N: Deep, quite classy, and very attractive bouquet with some prune and polished wood/old library aromas.
P: Great volume and fine velvety texture that does not obviate a certain hardness. In fact, the wine is ultimately soft on the whole, with high-quality tannin bringing up the rear. Despite the slight dip on the middle palate, there is a long, textured, black fruit aftertaste. Very good.

Château Péby Faugères
N: High-class fruit to oak ratio. Obviously well-made.
P: Normally, I don’t like to talk about fruit that “explodes on the palate”, but that pretty much describes this wine. It also features great acidity. Vigorous and assertive, but not top-heavy or aggressive. Quite concentrated. Much better than Faugères. Good to very good.

Château de Pressac
N: Fine, understated bouquet, but needs time to evolve recognizably.
P: Curiously a bit green at first, then shows somewhat aggressive tannin and overwhelming oak. Chunky with a dry finish. Really too early to taste this wine, as is not rare in March after the vintage… Good.

Château Le Prieuré
N: Pure candied black fruit aromas with considerable freshness.
P: Soft and rich going into a tangy aftertaste. Big volume and zippy acidity on the finish. The oak is as it should be. Lovely red fruit flavors. Very good.

Château Ripeau
N: Some reduction so not ideal at this time.
P: Rich chocolate here, but dips on the middle palate. Subsequent flavors then come back with authority, accompanied by tannin which shows the wine will age well. Broad-shouldered and concentrated. Good to very good.

Château Rochebelle
N: Enticing subdued candied black cherry aromas that are sweet, but not obvious.
P: Big mouthfeel. Full-bodied with lovely follow-through going into decided minerality. Very long aftertaste with lovely texture and altogether typical of the best Saint Emilion. Thrist-quenching and well-made. Very good to excellent.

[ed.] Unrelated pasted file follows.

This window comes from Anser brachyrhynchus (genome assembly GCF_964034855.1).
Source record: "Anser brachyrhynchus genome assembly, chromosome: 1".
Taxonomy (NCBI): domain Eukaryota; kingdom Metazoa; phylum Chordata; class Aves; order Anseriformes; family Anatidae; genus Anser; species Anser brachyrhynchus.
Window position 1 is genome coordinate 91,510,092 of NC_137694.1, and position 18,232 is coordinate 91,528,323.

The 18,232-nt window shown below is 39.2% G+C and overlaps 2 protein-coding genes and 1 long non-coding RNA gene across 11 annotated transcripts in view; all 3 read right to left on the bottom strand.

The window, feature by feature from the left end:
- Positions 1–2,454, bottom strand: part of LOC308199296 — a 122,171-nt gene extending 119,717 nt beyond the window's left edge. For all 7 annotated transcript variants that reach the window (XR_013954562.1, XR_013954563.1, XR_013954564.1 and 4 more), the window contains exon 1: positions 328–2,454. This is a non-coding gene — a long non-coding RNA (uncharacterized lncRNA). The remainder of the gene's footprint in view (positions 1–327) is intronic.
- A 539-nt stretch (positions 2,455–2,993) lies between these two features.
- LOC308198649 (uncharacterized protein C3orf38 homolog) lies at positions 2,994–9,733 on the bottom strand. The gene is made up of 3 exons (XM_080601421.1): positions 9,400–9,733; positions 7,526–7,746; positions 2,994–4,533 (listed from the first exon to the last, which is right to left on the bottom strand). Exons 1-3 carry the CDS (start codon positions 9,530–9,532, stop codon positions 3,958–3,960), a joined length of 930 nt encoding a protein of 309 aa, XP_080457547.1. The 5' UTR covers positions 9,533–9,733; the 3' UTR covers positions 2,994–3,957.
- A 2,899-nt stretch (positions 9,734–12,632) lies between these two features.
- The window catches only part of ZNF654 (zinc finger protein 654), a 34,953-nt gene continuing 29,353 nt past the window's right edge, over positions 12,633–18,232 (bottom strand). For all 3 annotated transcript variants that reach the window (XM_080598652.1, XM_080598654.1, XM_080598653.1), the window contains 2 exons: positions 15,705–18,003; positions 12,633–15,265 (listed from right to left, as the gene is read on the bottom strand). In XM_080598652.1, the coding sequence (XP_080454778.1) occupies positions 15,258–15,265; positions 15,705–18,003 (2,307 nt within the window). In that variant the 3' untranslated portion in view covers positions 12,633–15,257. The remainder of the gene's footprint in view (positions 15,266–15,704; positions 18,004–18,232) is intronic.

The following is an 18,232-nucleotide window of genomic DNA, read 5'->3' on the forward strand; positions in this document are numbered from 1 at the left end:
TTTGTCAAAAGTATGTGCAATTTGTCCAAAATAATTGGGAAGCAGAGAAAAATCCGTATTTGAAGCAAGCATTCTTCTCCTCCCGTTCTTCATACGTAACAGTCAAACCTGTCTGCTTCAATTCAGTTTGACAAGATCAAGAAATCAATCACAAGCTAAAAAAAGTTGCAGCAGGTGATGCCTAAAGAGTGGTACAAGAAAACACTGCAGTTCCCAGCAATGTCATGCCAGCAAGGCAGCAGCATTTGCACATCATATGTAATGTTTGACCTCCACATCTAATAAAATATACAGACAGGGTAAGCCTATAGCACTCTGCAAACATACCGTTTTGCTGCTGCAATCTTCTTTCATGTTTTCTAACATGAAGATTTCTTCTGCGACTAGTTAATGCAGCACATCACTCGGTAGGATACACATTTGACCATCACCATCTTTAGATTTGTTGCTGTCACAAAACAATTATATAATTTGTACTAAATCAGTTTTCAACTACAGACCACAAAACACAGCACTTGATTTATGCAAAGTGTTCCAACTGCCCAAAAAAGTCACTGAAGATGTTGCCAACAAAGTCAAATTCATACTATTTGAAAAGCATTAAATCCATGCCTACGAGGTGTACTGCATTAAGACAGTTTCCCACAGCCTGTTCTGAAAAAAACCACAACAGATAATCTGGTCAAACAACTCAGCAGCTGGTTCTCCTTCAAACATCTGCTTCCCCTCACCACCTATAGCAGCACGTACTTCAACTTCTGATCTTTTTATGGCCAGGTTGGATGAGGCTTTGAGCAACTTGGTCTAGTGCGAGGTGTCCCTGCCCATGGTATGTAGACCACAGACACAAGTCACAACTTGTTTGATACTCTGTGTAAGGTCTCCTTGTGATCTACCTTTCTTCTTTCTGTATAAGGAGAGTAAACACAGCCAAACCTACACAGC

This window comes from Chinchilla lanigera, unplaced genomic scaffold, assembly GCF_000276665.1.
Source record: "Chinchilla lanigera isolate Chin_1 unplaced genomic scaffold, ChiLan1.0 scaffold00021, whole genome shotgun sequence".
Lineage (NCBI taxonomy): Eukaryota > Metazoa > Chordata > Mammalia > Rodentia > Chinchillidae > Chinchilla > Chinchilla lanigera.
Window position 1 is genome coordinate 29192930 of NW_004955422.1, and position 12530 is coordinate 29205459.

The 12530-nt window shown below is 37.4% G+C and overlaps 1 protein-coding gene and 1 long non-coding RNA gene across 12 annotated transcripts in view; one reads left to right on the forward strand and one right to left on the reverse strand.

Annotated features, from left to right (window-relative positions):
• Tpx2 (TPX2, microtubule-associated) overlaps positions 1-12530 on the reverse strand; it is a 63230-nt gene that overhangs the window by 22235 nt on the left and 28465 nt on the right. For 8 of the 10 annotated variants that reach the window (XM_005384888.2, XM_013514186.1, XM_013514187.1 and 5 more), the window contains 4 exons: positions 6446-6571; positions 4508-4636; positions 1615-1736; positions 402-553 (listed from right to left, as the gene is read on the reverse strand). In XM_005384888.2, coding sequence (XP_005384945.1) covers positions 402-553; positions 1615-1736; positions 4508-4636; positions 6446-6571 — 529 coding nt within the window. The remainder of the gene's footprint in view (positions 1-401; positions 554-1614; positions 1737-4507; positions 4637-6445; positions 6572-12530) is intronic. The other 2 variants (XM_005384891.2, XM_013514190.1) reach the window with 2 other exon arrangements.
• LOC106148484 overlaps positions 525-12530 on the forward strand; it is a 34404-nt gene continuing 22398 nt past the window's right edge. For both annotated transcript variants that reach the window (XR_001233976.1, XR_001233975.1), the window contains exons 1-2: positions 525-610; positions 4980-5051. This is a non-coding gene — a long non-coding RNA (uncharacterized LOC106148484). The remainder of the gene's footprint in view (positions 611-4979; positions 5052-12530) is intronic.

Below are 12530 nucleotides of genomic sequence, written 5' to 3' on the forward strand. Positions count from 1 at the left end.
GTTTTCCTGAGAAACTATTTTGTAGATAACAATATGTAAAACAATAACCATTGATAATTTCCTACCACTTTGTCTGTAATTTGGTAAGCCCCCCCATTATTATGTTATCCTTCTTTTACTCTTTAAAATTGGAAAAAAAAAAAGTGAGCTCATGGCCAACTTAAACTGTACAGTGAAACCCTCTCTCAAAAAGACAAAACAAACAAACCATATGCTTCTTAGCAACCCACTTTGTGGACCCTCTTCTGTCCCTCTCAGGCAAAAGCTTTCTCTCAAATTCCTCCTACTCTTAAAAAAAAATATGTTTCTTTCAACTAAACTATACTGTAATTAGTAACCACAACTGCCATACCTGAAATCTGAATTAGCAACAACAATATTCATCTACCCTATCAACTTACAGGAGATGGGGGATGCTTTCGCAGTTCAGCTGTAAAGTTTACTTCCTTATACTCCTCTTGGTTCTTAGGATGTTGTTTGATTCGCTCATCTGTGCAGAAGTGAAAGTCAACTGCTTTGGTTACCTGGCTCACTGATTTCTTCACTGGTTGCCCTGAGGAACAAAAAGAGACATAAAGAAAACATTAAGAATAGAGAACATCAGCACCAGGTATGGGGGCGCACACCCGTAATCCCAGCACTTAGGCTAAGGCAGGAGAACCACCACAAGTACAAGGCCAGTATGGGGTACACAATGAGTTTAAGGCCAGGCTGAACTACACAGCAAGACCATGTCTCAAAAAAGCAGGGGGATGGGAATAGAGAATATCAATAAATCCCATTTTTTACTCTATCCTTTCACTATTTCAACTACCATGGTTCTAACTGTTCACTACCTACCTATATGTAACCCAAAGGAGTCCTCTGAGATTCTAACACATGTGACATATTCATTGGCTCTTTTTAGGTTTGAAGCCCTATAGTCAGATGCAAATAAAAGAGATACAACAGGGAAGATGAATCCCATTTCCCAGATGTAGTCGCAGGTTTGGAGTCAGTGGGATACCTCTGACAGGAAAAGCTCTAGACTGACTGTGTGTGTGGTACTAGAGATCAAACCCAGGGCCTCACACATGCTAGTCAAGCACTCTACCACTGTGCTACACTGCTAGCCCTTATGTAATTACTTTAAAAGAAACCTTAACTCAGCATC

Château Rol Valentin
N: Almost Pinot-like with clove, Viandox, and new leather nuances.
P: Starts out with sheets of flavor and a satiny texture, going into tannin that is a little unyielding. This quality may well last throughout the wine’s life. Good.

Château Saint Georges Côte Pavie
N: Soft, wafting, simple, and rather muted blueberry bouquet.
P: Blueberry flavors on the palate too. Very fluid, fresh, and relatively short, but fine, very mineral aftertaste. Quite representative of its appellation, but lacks punch. Good.

Clos Saint Martin
N: Good Merlot nose. Pure, somewhat peppery, and redolent of Saint-Emilion.
P: Gorgeous mouth feel and texture in keeping with the region’s finest wines. Great minerality on the extremely long aftertaste ultra-representative of the limestone plateau. Medium body and acidity. Very good.

Château Sansonnet
N: Strong, spirity, and a little jammy with some cosmetic overtones. The alcohol is obvious here.
P: Extremely rich, concentrated, and seemingly literally sweet. Big, fat, and strong. Would tire one out if more than a couple of glasses were consumed. The oak is mercifully not too strong. Good.

Château La Serre
N: Pure primary fruit that seems strangely dominated by Cabernet (only 20% of the blend…). Oak complements the fruit beautifully.